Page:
Seeking a Friend for the End of the World:  Steve Carell and Kiera Knightley.   An asteroid named “Matilda” is going to destroy the Earth in three weeks.  What would you do?  Take a road trip with a perfect stranger?  Or a stranger who is perfect?  As people stop going to their jobs and indulge in “take no prisoners” lifestyle choices, law and the social order breaks down in predictable,  violent and often pathetic ways.  The smallness of people’s imagination when faced with their last days never ceases to surprise me.  Out of that comes the friendship between two strangers who go on a roadtrip to find his long lost high school sweetheart.   Great music, to be expected from director Lorene Scafaria who wrote the screen adaptation for Nick and Nora’s Infinite Playlist, adds to the treat.   With the looming end of the world (according to the Mayan calender) in December, I am most heartily glad I will be putting my time to excellent use in New Orleans!  I can’t think of a better place to be for the (putative) end of the world.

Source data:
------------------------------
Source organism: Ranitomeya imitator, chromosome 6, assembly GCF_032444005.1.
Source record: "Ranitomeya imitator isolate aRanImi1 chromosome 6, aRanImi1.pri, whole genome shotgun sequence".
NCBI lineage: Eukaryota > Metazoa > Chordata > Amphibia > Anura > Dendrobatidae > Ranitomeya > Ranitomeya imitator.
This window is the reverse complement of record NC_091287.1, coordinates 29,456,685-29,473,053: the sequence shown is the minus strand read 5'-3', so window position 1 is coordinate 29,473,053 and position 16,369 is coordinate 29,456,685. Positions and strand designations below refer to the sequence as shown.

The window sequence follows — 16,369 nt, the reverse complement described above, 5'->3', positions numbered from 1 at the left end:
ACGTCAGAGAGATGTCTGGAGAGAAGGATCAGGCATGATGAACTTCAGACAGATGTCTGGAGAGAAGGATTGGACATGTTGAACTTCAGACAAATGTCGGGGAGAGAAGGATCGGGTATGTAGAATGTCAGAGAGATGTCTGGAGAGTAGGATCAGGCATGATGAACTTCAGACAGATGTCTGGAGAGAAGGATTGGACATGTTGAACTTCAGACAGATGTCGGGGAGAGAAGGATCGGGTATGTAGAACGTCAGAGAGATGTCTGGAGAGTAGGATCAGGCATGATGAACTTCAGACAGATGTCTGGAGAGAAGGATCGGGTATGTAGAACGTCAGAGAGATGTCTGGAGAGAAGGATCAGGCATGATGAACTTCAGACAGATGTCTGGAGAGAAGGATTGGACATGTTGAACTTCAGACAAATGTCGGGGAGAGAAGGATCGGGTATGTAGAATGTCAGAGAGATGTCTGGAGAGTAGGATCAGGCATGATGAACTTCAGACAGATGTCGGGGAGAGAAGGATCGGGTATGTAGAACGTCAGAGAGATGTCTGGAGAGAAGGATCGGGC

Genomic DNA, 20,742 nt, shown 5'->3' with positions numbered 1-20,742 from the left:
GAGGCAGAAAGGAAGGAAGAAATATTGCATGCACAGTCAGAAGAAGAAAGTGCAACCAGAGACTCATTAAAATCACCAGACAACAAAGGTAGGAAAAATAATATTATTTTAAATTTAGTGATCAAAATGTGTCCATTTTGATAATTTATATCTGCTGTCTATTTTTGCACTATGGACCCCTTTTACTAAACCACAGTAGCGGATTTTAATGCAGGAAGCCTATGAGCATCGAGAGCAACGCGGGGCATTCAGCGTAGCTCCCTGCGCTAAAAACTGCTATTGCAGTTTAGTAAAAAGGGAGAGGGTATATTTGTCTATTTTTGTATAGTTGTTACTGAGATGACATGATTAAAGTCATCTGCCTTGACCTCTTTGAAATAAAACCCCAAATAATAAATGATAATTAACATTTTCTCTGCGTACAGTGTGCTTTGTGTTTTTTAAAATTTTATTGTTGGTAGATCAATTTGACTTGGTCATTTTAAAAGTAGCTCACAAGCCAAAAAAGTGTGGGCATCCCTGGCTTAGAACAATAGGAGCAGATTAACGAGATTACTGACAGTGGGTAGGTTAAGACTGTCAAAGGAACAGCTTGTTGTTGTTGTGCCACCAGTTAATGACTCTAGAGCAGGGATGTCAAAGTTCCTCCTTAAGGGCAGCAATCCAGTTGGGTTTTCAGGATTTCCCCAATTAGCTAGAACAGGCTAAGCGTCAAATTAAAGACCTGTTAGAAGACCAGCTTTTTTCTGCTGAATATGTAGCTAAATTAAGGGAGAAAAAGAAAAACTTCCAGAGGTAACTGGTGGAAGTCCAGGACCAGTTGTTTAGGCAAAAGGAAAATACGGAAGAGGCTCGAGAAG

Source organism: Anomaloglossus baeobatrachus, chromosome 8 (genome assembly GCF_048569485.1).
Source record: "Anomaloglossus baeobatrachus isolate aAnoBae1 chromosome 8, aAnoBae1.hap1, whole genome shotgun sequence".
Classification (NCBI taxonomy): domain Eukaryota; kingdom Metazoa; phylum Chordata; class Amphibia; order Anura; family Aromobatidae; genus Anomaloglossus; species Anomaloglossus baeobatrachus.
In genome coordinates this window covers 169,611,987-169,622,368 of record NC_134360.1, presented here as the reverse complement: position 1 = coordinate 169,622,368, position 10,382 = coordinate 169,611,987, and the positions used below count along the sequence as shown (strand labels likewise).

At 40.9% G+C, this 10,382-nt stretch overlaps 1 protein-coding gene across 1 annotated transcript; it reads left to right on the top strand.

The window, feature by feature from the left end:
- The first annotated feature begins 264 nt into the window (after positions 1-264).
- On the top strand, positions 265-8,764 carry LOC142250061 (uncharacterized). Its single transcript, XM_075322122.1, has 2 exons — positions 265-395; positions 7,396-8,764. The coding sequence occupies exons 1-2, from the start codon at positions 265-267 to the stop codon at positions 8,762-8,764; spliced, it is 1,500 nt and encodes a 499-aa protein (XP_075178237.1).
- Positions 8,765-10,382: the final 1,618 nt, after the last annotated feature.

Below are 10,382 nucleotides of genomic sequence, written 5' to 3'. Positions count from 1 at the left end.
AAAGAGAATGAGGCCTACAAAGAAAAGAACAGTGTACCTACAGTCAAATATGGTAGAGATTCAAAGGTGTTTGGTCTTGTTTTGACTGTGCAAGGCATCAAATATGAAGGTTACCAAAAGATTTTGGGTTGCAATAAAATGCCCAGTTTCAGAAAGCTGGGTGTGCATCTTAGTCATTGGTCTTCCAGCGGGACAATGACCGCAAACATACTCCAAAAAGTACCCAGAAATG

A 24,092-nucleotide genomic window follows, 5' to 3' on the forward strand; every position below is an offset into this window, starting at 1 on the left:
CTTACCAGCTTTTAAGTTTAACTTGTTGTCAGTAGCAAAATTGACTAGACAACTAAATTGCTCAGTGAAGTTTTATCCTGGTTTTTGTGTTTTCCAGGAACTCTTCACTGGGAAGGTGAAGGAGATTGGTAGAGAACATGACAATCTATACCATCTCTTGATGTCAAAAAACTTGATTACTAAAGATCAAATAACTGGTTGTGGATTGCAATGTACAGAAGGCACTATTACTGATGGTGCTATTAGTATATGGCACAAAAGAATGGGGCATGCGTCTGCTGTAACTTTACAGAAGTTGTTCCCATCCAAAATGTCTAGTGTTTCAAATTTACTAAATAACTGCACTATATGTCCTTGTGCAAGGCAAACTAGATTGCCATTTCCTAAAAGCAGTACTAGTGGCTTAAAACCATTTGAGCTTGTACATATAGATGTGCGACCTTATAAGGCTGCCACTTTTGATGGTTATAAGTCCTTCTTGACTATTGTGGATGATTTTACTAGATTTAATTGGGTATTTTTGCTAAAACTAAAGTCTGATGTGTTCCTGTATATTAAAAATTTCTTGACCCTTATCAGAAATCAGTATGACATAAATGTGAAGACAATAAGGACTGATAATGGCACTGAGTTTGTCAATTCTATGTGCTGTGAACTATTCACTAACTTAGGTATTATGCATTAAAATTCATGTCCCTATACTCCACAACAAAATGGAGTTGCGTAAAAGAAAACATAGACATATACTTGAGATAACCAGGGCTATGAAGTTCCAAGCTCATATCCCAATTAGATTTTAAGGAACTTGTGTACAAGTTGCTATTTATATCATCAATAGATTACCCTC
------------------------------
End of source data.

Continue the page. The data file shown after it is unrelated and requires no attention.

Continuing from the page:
Safety Not Guaranteed:  Aubrey Plaza and Mark Duplass.   The world is not coming to an end in this inspired original set in Oregon, but time travel just might be involved.   A jaded magazine writer takes two interns along with him when he is assigned to investigate a classified ad placed by someone looking for a companion to join him in a time travel experiment.   Various skills are required, but “safety is not guaranteed”.  Sci-fi, comedy, romance all rolled up together into a funny, touching and beautifully nuanced movie.  Multiple threads push the story forward while the characters develop into people you can completely identify with.  And you can never quite figure out if the time travel storyline is sci-fi or just plain gonzo-ness.   Another delicious piece of quirky entertainment from the producers of Little Miss Sunshine.